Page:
Google takes up to 30 percent commission on payments, Indian gaming CEO seeks government intervention

Google at 25: Celebrating a Quarter-Century of Innovation and Impact
Google at 25: Celebrating a Quarter-Century of Innovation and Impact

Prominent Indian gaming CEOs on Monday slammed Google over the 30 per cent commission charged by the tech giant on in-app purchases in the country. Google forces the user to pay for any mandatory in-app purchases through their payment system only and in return, it charges a commission of 30 percent from the developer.

If a developer charges Rs 100 for a mandatory in-app purchase, Rs 30 goes to Google as commission and Rs 70 goes to the developer. A developer needs revenue from games to pay for hosting, user acquisition, and other expenses.
The CEO was participating in a panel discussion on ‘Consiliency 2023’ organized by Law and Technology Society (L-Tech) at National Law School of India University (NLSIU) in partnership with All India Game Developers Forum (AIGDF). ,

Making a case for reducing commissions, Mobile Premier League (MPL) co-founder and CEO Sai Srinivas said 30 per cent commission may be viable in advanced economies like the US, but Indian game developers need more revenue to invest in it. Needed. game development.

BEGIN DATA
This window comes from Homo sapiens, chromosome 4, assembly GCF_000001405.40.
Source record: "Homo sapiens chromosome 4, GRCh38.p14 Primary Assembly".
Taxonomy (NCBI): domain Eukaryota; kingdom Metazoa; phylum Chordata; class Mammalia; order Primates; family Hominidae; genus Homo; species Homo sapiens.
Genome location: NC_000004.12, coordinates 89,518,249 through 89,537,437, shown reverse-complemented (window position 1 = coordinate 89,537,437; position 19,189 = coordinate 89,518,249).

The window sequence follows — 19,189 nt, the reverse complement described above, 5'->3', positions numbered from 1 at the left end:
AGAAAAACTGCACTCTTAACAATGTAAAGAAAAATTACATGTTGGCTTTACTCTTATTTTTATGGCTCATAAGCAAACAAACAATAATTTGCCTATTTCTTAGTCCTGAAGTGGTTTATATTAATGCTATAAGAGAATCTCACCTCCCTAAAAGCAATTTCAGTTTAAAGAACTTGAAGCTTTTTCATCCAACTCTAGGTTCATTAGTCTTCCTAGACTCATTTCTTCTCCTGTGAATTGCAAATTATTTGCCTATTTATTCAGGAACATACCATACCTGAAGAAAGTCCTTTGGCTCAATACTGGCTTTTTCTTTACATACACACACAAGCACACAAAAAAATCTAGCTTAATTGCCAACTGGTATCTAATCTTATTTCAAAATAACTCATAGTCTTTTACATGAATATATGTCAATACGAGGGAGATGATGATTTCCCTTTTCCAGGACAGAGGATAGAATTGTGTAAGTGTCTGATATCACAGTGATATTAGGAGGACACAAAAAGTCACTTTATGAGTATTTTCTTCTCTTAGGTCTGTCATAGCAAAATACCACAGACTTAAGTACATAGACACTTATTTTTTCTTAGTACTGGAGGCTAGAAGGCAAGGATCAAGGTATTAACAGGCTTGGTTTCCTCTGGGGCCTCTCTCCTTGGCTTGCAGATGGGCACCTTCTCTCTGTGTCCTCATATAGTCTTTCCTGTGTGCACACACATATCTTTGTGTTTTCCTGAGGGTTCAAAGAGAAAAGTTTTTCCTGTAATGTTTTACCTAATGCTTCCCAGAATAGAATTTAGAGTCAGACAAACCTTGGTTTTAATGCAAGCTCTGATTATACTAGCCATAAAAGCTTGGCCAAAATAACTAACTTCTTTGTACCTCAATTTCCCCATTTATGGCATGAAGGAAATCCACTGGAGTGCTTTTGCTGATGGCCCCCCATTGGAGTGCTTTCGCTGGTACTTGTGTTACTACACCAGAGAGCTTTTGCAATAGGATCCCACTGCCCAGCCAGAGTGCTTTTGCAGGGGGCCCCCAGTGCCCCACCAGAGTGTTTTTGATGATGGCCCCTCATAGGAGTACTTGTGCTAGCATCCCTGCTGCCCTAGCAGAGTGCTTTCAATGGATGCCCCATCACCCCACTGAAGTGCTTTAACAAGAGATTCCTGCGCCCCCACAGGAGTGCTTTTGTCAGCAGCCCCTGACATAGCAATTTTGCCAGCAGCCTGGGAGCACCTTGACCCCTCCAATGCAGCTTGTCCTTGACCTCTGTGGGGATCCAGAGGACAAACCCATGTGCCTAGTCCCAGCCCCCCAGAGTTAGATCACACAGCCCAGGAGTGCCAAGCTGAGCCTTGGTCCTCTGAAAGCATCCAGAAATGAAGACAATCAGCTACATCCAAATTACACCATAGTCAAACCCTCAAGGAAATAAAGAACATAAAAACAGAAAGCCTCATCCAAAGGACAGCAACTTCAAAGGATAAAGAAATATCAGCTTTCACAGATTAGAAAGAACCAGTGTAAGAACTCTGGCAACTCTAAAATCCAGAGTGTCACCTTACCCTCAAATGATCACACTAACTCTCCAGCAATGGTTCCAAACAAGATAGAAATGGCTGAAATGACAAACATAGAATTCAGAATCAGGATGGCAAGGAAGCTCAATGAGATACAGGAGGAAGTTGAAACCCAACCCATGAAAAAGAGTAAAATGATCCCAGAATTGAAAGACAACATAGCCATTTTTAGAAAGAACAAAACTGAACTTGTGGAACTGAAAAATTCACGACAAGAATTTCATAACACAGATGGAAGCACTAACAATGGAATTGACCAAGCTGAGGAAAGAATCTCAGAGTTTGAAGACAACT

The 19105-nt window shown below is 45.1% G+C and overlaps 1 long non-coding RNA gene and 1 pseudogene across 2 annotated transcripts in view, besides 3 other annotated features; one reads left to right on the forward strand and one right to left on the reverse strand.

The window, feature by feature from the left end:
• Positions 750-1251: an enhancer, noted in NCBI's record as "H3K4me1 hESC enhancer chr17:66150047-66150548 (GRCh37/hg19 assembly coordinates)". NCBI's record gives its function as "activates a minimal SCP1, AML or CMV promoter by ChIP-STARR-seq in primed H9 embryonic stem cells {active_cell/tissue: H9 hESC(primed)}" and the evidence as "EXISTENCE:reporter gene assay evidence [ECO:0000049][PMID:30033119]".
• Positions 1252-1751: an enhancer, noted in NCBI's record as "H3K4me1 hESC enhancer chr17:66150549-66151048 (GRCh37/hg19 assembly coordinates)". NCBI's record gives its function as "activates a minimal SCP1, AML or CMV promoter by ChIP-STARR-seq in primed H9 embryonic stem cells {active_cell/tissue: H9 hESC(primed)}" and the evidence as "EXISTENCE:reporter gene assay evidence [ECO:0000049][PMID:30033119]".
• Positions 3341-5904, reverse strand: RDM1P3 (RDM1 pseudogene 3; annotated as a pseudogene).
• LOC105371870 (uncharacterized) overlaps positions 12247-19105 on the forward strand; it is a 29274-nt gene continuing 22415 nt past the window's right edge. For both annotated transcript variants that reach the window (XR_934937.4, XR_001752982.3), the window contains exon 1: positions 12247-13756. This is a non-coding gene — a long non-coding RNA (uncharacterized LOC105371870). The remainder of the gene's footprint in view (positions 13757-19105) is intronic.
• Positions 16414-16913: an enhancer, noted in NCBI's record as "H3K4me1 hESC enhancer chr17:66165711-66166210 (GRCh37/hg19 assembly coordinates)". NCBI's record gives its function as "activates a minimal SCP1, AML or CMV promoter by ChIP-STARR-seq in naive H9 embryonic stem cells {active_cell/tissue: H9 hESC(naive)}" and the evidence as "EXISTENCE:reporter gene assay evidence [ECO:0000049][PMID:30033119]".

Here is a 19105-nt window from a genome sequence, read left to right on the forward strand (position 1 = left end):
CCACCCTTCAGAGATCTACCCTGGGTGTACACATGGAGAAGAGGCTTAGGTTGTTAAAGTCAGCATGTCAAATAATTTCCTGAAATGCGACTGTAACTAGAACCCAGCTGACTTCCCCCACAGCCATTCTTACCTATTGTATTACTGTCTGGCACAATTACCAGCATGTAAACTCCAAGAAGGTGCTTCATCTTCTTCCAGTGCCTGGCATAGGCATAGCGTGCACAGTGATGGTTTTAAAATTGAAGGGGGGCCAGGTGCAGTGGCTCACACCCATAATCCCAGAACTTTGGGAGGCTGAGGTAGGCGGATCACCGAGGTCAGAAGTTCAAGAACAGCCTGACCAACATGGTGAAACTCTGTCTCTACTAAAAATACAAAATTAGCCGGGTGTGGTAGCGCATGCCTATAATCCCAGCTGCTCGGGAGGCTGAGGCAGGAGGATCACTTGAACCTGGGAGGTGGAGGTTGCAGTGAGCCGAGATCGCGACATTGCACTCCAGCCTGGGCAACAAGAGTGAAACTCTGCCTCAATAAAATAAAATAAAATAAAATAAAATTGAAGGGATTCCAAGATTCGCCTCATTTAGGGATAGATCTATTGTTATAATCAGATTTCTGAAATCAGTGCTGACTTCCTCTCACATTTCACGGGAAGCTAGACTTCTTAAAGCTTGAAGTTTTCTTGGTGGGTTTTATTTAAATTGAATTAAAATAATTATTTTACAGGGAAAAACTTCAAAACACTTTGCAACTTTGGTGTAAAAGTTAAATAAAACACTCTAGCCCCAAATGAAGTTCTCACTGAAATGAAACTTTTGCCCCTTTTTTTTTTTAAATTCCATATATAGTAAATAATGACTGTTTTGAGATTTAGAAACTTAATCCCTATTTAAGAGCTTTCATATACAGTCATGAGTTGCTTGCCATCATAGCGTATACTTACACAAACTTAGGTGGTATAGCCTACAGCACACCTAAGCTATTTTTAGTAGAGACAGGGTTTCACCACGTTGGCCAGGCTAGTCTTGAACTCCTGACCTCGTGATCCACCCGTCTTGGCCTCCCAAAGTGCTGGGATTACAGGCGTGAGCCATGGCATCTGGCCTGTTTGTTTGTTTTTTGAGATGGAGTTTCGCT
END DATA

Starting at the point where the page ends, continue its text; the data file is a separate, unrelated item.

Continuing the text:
Terming the 30 per cent commission as a ‘jagirdari’ tax, IndieG co-founder Manish Agarwal said, “Adding an additional 30 per cent tax on top of the Goods and Services Tax (GST) is a significant expense for consumers, which is unproductive from a gamer’s perspective.” Is.

The Indian gaming CEO is not the only one who is fighting against this monopolistic payment policy of Google In August 2021, South Korea amended its Telecommunications Business Act to allow Google and Apple to offer third-party payment methods to developers.

Recently, in the ongoing fight against Google’s alleged monopolistic practices in India, the Alliance for Digital India Foundation (ADIF) enlisted the support of South Korean legislator, Assemblywoman Jungmin Hong, who compared the situation in India to that of South Korea.

In a panel discussion, Krafton Inc. India CEO Sean Hyunil Sohan called for appropriate intervention by the government and encouraged the growth of competition from third-party stores supported by consumers.
Meanwhile, the government has notified new rules to protect online gamers from harmful content and addiction. Under the regulations, the government defines an online game as “a game that is offered over the Internet and is accessible by a user through a computer resource or an intermediary”. However, online games that involve betting and betting will violate the new rules.


Indian gaming CEO calls for government intervention after Google takes up to 30 percent commission on payments, appeared first on Techlusive.

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